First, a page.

Mechanisms of change in digital health interventions for mental disorders in youth: Systematic review

Matthias Domhardt, Sophie Engler, Hannah Nowak, Arne Lutsch, Amit Baumel, Harald Baumeister

Research output: Contribution to journalReview articlepeer-review


Background: Digital health interventions (DHIs) are efficacious for several mental disorders in youth; however, integrated, evidence-based knowledge about the mechanisms of change in these interventions is lacking. Objective: This systematic review aims to comprehensively evaluate studies on mediators and mechanisms of change in different DHIs for common mental disorders in children and adolescents. Methods: A systematic literature search of the electronic databases Cochrane Central Register of Controlled Trials, Embase, MEDLINE, and PsycINFO was conducted, complemented by backward and forward searches. Two independent reviewers selected studies for inclusion, extracted the data, and rated the methodological quality of eligible studies (ie, risk of bias and 8 quality criteria for process research). Results: A total of 25 studies that have evaluated 39 potential mediators were included in this review. Cognitive mediators were the largest group of examined intervening variables, followed by a broad range of emotional and affective, interpersonal, parenting behavior, and other mediators. The mediator categories with the highest percentages of significant intervening variables were the groups of affective mediators (4/4, 100%) and combined cognitive mediators (13/19, 68%). Although more than three-quarters of the eligible studies met 5 or more quality criteria, causal conclusions have been widely precluded. Conclusions: The findings of this review might guide the empirically informed advancement of DHIs, contributing to improved intervention outcomes, and the discussion of methodological recommendations for process research might facilitate mediation studies with more pertinent designs, allowing for conclusions with higher causal certainty in the future.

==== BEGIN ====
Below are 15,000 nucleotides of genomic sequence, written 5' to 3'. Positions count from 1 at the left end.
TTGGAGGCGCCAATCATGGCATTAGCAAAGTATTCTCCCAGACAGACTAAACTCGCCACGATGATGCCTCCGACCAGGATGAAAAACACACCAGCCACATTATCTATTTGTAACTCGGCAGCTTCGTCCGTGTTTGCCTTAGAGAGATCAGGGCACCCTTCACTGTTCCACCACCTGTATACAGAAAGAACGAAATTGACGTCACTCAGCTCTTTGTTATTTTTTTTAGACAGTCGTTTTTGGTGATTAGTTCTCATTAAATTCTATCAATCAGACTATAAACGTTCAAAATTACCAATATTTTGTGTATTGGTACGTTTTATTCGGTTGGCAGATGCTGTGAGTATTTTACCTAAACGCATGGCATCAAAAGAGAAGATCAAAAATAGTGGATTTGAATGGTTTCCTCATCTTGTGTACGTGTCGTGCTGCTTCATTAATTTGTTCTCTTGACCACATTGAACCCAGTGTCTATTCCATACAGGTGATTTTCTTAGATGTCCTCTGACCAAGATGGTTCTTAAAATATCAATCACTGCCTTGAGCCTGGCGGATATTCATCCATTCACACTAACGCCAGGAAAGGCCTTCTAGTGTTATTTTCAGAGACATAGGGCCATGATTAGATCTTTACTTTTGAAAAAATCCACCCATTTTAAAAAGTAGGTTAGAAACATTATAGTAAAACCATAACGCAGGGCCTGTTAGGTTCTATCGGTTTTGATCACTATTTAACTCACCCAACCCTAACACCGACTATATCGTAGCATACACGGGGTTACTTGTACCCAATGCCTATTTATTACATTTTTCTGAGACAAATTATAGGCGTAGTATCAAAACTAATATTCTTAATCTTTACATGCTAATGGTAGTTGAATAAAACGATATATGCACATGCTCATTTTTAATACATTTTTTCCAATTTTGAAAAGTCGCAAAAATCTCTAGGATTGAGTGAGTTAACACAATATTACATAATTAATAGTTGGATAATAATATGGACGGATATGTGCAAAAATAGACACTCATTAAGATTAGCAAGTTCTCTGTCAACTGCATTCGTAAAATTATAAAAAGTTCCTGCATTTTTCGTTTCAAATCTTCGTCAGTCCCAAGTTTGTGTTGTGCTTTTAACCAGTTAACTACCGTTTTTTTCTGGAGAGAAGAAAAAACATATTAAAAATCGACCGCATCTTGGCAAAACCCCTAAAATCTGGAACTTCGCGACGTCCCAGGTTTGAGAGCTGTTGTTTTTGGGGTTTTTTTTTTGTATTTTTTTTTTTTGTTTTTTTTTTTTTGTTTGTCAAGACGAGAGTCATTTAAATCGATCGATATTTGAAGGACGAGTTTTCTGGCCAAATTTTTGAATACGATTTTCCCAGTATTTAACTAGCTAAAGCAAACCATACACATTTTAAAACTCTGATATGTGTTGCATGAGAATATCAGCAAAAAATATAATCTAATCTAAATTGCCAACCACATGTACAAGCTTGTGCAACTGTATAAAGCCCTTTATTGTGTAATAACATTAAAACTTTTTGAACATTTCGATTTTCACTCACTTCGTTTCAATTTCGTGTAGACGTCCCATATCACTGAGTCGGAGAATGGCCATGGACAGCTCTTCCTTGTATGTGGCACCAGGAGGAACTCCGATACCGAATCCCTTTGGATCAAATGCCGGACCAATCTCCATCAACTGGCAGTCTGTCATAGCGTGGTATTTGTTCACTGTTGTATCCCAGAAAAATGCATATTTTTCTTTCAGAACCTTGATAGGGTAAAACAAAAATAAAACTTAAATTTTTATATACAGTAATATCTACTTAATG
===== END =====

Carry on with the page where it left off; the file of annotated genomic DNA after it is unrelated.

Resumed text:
Original languageEnglish
Article numbere29742
Pages (from-to)e29742
JournalJournal of Medical Internet Research
Issue number11
StatePublished - 26 Nov 2021

Bibliographical note

Funding Information:
This work was supported by the German Federal Ministry of Education and Research (grant identification FKZ01KG1802). The funding source, the Federal Ministry of Education and Research, had no role in the study design, collection, analysis, or interpretation of the data, writing of the manuscript, or the decision to submit this paper for publication.

Publisher Copyright:
© Matthias Domhardt, Sophie Engler, Hannah Nowak, Arne Lutsch, Amit Baumel, Harald Baumeister. Originally published in the Journal of Medical Internet Research (, 26.11.2021. This is an open-access article distributed under the terms of the Creative Commons Attribution License (, which permits unrestricted use, distribution, and reproduction in any medium, provided the original work, first published in the Journal of Medical Internet Research, is properly cited. The complete bibliographic information, a link to the original publication on, as well as this copyright and license information must be included.


  • Children and adolescents
  • Digital health intervention
  • Mechanisms of change
  • Mediator
  • Mental disorders
  • Mobile phone
  • Psychotherapy

ASJC Scopus subject areas

  • Health Informatics


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